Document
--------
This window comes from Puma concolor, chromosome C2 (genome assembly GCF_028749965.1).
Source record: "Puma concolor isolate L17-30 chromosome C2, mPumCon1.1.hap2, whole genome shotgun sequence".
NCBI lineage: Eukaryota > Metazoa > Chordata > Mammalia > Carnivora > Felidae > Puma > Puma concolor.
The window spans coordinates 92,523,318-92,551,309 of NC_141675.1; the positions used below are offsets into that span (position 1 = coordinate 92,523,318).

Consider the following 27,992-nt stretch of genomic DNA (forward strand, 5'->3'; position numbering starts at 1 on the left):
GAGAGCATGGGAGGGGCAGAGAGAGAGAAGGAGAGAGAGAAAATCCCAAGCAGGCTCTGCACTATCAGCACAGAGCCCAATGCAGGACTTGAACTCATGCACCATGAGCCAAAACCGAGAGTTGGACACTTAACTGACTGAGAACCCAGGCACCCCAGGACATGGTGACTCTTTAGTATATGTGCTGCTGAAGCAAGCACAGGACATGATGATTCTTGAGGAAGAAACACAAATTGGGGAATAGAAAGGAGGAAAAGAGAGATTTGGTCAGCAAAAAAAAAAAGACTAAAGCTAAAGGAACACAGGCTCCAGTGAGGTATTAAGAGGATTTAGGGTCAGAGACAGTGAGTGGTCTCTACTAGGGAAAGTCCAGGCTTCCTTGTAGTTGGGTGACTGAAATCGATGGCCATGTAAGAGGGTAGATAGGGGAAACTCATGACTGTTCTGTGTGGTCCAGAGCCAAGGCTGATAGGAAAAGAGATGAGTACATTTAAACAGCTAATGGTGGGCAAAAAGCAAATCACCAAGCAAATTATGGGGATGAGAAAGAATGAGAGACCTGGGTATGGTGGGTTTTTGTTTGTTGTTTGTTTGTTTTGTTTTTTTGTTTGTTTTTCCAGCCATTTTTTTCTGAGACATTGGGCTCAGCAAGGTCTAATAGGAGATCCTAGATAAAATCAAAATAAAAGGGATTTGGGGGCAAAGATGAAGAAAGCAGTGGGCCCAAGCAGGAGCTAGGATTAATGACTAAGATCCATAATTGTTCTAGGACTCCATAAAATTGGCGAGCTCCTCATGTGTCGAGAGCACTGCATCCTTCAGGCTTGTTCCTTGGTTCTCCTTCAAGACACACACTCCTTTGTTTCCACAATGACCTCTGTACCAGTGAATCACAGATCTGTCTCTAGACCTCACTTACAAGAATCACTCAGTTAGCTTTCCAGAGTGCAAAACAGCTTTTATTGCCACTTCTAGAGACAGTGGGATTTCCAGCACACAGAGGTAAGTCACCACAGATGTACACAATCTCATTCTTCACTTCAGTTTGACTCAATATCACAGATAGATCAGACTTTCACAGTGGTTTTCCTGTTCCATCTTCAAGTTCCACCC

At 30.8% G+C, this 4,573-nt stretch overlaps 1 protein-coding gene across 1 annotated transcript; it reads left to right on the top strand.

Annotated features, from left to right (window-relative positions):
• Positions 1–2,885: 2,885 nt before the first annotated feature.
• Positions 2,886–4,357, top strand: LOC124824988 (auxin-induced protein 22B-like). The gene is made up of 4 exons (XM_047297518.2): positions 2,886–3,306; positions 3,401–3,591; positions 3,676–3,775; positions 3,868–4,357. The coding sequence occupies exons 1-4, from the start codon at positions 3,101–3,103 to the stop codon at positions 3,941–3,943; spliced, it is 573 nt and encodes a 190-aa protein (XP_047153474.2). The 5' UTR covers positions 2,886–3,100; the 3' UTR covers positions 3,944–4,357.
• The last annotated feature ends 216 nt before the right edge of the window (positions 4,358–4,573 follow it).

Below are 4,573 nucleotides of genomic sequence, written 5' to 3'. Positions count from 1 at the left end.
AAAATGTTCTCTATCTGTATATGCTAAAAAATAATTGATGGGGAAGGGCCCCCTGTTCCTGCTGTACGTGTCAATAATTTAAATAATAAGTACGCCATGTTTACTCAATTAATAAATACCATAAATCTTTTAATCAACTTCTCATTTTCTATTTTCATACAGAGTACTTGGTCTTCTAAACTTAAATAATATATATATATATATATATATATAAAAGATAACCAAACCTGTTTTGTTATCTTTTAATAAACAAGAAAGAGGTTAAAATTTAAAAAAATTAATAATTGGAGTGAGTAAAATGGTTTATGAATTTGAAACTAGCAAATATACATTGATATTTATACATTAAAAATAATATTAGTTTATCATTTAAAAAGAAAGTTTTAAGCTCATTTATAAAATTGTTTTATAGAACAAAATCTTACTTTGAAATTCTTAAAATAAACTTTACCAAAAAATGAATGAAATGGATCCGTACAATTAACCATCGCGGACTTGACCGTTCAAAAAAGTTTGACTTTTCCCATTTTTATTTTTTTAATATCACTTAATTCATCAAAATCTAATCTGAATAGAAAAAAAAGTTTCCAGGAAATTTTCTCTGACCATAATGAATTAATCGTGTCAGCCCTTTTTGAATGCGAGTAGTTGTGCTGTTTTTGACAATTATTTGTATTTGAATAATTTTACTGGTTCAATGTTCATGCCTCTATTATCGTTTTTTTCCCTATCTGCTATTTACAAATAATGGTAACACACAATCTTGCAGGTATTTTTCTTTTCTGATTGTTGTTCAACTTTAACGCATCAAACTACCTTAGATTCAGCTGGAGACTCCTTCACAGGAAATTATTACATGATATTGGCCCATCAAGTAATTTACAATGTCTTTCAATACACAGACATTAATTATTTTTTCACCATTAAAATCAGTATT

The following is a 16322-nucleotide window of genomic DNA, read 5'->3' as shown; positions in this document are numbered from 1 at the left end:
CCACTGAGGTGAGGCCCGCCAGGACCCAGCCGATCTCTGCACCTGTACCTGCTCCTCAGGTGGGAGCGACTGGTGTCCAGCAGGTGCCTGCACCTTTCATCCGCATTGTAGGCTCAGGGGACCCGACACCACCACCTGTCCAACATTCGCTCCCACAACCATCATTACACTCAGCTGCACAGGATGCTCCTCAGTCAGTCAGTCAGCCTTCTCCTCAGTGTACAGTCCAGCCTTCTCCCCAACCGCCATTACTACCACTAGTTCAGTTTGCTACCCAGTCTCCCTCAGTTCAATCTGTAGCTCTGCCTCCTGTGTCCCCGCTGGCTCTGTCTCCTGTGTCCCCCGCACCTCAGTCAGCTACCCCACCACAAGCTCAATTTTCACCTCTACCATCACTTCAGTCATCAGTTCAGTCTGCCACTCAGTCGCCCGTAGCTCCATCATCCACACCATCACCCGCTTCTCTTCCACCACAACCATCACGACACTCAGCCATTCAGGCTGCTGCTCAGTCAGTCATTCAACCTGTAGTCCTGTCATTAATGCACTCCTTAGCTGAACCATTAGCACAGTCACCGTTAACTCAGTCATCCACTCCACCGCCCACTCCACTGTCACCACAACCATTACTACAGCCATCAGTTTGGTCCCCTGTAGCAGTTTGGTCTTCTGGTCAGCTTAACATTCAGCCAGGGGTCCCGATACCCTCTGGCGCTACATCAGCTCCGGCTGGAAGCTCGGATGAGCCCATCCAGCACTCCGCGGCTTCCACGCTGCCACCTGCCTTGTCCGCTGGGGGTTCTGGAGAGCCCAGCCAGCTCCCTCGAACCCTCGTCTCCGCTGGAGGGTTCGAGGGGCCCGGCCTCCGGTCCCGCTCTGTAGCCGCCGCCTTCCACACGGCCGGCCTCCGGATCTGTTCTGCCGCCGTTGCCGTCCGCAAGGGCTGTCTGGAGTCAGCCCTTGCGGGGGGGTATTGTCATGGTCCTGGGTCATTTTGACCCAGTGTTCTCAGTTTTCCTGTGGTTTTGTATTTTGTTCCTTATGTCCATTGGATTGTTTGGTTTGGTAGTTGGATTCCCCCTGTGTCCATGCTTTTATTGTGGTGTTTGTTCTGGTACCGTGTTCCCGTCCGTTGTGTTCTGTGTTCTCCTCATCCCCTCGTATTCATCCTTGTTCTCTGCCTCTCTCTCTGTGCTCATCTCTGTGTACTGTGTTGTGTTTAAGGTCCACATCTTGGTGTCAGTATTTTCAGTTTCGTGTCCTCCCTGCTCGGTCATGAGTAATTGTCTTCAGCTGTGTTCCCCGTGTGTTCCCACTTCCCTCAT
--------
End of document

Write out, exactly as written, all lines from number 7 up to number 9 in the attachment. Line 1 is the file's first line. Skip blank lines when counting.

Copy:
At 30.8% G+C, this 4,573-nt stretch overlaps 1 protein-coding gene across 1 annotated transcript; it reads left to right on the top strand.

Annotated features, from left to right (window-relative positions):
• Positions 1–2,885: 2,885 nt before the first annotated feature.